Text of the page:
NEW YORK (LNS) — Three Newsreel photographers just back from North Vietnam have sued the State Department, U.S. Customs, and Trans World Airlines to recover movie film which was seized through trickery and deceit by government authorities at Kennedy International Airport.
The photographers—Robert Kramer, Norman Fruchter and John Douglas—shot some 12,000 feet of 16 mm black and white film in North Vietnam. In the suit, Newsreel accused the government of trying to “harass and intimidate” them for exercising their “First Amendment right of criticising American foreign policy by the making of a film about the war against the Vietnamese people.”
The three Newsreel people accompanied a delegation of movement people who went to Hanoi to accompany three U.S. pilots released from prison by the Vietnamese. They spent two weeks travelling around the Vietnamese countryside.
A State Department official involved in meeting the pilots had assured the Newsreel crew that the film would go through customs without hassles. But once in Kennedy airport, the State Department man disappeared from view.
Customs tried to seize the film then, but an arrangement was made to leave the film temporarily with Trans World Airlines. TWA later turned the film over to Customs anyway, and it was then given to the Army Pictorial Lab for processing.
Customs officials cited a federal statute that prohibits the importation of printed matter or pictures “advocating or urging treason or insurrection against the United States, or forcible resistance to any law of the United States.” Newsreel says the law is unconstitutional.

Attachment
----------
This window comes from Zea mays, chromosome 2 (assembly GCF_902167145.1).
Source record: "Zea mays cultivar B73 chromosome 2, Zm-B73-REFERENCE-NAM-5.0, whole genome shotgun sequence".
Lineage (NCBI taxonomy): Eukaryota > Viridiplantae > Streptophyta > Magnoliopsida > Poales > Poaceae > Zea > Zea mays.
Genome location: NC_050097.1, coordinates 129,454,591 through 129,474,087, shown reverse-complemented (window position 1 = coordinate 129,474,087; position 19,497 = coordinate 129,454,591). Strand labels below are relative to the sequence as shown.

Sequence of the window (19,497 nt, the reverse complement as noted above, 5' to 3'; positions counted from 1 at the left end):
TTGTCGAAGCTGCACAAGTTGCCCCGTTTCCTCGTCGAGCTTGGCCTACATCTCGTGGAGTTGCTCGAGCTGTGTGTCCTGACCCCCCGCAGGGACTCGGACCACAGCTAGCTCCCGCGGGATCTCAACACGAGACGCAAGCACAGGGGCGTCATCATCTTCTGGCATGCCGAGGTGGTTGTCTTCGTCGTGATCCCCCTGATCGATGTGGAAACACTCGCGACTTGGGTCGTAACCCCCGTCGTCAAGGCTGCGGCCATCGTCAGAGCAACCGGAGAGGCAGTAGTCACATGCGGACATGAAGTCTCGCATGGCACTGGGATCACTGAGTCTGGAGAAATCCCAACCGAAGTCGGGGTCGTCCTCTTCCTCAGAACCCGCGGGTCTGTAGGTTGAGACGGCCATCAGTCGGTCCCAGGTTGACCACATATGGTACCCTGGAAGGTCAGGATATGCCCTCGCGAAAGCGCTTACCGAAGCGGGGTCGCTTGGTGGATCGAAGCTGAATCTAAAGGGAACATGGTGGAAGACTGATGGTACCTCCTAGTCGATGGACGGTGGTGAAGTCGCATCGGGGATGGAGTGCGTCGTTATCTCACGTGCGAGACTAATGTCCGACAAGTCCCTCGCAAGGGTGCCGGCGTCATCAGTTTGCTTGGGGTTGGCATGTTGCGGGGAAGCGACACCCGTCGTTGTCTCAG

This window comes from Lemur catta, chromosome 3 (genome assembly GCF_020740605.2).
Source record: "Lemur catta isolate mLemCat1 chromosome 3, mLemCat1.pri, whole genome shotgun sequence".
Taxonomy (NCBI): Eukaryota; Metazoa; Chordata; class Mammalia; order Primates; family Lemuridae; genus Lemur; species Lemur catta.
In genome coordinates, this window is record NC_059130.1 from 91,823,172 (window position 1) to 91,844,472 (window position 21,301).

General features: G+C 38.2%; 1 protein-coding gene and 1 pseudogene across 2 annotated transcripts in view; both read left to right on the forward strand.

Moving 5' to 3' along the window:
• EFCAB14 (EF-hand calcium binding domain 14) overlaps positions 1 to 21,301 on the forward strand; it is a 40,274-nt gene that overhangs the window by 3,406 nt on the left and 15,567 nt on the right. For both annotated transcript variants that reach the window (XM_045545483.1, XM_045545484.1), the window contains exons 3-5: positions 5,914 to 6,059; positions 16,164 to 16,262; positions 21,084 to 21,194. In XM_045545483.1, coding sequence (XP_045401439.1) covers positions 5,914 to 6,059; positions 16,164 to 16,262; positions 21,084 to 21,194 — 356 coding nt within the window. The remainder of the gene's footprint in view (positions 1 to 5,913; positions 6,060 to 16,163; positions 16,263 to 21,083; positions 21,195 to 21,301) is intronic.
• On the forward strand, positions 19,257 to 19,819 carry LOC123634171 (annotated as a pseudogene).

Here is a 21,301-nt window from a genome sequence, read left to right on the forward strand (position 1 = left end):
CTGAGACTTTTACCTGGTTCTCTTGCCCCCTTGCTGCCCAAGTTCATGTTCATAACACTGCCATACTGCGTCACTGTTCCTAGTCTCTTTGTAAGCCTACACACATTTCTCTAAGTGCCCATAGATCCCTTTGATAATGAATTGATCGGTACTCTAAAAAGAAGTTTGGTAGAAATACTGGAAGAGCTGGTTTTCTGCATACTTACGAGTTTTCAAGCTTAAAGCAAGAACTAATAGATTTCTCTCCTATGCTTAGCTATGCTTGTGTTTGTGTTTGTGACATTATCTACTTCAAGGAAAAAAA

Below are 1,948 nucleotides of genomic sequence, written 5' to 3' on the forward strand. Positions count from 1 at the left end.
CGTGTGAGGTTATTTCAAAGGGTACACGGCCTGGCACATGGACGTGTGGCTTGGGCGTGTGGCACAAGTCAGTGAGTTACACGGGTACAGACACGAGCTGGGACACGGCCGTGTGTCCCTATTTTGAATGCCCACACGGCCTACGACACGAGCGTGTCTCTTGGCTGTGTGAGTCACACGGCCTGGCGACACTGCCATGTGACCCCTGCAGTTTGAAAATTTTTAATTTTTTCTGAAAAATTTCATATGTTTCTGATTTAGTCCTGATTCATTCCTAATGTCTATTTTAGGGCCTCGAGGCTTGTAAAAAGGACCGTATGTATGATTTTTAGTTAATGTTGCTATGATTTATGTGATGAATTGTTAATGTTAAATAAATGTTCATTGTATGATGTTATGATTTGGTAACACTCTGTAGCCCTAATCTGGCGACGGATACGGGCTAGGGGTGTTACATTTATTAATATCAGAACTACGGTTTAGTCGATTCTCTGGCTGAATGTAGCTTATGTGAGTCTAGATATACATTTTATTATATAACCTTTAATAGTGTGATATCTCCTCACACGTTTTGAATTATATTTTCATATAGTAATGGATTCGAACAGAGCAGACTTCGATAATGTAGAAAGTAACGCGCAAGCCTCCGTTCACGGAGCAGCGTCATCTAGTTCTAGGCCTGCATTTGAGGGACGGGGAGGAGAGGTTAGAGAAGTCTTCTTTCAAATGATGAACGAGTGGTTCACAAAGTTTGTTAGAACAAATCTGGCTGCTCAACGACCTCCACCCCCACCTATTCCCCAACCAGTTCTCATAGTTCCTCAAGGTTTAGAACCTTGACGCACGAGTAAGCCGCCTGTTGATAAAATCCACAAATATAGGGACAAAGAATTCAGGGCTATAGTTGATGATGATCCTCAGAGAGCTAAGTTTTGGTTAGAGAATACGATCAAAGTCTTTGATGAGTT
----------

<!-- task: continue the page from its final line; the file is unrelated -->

Newsreel charged that “the forces that are at work are some combination of the State Department, the Defense Department and the CIA.”
The film includes some “premium footage” of North Vietnam—scenes taken from the ground, which is rare. Presumably, the Army hopes the film will give them some way of evaluating the effects of their bombing.
Another possibility, the photographers charged, is that the Army lab, in processing the film without supervision by the people who shot it, could develop it improperly, and ruin it for future use.
Judge Jacob Mishler, visibly angry at the actions of the government, ordered that the film be prepared immediately for screening in court. The government attorneys, who at first said it would take a week to get the film ready, promised to bring it the next day.
In court, the government said that it would make only one print, but Newsreel plans to carry on with their constitutional challenge of the statute. All radical media people who have had hassles with customs are invited to join in the case and should contact Newsreel’s lawyers, William Crane and Harold Katz, Law Commune, 37 Union Square West, 4th Floor, N.Y., N.Y. 10003.